Pop Goes the Overseas Chinese Housing Bubble

The big winners from Chinese foreign investment will be Canadian lawyers and populist politicians. The big costs are natives priced out of their own city and clogged courts.

Vancouver Sun: B.C. court ruling foreshadows flood of litigation, forced sales involving Chinese home ownerships, lawyer says
Chang’s claim says that defendant Xing Xua Hua agreed to buy her Kitsilano home in June 2016, for $3.9 million. Hua, who currently owns four homes in Vancouver, paid Chang a deposit of $190,000. Hua was to complete the purchase of Chang’s home by the end of September 2016. But Hua asked Chang to extend the closing into October 2016, and offered an additional $500,000 deposit.

Chang agreed to the sale extension, her claim says, but she never received the additional deposit funds, and determined the sale had collapsed.

In November 2016, she sued Hua, claiming losses and damages from the collapsed deal.

In a response, Hua claimed that after the purchase deal wasn’t completed in October 2016, Hua’s son, named Hua Wang, offered to buy Chang’s home for $3.9 million. But Chang did not accept the offer from Hua Wang, filings say.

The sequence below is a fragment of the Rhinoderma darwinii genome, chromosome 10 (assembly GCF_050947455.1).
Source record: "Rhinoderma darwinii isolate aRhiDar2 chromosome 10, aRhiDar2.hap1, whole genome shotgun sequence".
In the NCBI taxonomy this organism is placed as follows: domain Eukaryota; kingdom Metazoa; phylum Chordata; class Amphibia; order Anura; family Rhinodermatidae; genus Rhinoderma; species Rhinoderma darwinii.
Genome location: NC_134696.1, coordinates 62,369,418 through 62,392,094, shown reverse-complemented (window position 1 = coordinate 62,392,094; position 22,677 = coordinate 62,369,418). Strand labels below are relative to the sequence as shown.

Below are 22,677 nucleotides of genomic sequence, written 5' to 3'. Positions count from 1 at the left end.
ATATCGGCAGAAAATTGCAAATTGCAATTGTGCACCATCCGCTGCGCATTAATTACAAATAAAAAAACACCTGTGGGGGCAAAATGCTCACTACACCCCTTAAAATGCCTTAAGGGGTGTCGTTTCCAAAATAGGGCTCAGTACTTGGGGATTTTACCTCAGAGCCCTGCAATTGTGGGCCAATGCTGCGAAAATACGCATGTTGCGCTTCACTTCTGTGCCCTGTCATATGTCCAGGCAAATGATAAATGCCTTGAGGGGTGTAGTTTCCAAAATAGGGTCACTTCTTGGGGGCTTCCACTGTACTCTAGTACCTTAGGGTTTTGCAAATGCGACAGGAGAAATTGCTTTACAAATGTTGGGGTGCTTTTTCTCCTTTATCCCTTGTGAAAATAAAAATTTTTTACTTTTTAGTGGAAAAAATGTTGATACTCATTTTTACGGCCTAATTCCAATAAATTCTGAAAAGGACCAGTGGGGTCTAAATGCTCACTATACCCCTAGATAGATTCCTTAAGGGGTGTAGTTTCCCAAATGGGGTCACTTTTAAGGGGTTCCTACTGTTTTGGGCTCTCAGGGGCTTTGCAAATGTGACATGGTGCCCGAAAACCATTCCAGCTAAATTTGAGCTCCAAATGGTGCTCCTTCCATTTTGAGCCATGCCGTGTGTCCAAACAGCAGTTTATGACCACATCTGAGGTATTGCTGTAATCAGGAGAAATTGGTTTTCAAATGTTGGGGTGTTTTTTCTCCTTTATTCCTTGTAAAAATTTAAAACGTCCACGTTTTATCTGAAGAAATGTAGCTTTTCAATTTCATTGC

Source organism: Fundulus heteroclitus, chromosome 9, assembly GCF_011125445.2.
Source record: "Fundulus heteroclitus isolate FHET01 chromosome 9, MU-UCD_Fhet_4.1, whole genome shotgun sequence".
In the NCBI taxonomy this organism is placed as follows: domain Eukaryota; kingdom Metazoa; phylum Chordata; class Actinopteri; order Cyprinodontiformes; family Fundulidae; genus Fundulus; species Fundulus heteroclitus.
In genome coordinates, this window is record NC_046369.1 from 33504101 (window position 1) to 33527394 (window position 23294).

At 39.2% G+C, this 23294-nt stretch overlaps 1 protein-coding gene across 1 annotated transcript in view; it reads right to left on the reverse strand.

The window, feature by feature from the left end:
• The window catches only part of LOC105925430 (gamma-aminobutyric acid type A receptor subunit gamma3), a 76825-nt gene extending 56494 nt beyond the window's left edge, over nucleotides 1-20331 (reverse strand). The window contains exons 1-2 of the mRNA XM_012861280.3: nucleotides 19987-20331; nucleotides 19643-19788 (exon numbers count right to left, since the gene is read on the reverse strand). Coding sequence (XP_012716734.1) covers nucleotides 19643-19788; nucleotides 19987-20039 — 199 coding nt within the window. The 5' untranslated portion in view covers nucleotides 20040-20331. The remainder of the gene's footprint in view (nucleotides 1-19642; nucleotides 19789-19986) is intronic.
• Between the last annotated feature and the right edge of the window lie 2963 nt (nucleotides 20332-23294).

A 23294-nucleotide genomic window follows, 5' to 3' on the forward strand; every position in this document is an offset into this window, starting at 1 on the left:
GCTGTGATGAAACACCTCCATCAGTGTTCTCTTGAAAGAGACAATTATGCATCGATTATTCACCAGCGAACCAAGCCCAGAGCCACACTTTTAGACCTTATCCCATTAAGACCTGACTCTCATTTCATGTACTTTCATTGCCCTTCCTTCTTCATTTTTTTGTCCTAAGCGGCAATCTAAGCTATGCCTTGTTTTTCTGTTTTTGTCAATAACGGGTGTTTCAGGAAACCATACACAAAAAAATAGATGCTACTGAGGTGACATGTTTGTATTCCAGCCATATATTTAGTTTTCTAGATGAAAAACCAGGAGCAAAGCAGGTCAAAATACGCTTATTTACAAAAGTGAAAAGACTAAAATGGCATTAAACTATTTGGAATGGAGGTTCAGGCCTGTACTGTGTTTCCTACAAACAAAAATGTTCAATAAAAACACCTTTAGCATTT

In June 2017, a B.C. Supreme Court judge ruled in Chang’s favour. The judge ordered Hua to pay Chang damages of $583,000, plus legal costs for the case. Chang was also given a mortgage against a Shaughnessy home on the 2000-block West 19th Ave owned by Hua to secure the judgment.

The judge then ordered the sale of that Shaughnessy home and further ordered that three other properties owned by Hua, including a second Shaughnessy home valued at $3.1 million, and two Vancouver condos, could be sold. The judge said Chang could set the prices of Hua’s four properties and sell them successively, until she received her full court ordered payment.

A review by Postmedia of land title and mortgage documents connected to Hua’s four Vancouver properties show that he was involved in a number of real estate deals in 2016, and that multiple bank and private lenders have issued loans to Hua. These successive loans are secured against his properties. This suggests that multiple lenders could become involved in a complicated B.C. court battle involving Hua’s properties, in order to seek repayment of Hua’s real estate-backed debts. The issue being triggered by the forced sale of Hua’s properties.

One private lender with loans against several of Hua’s homes, according to documents, is named Su Cheng Chen. CIBC has issued multiple mortgage loans to Hua, as has Reliable Mortgage Investments Corp., according to property documents.

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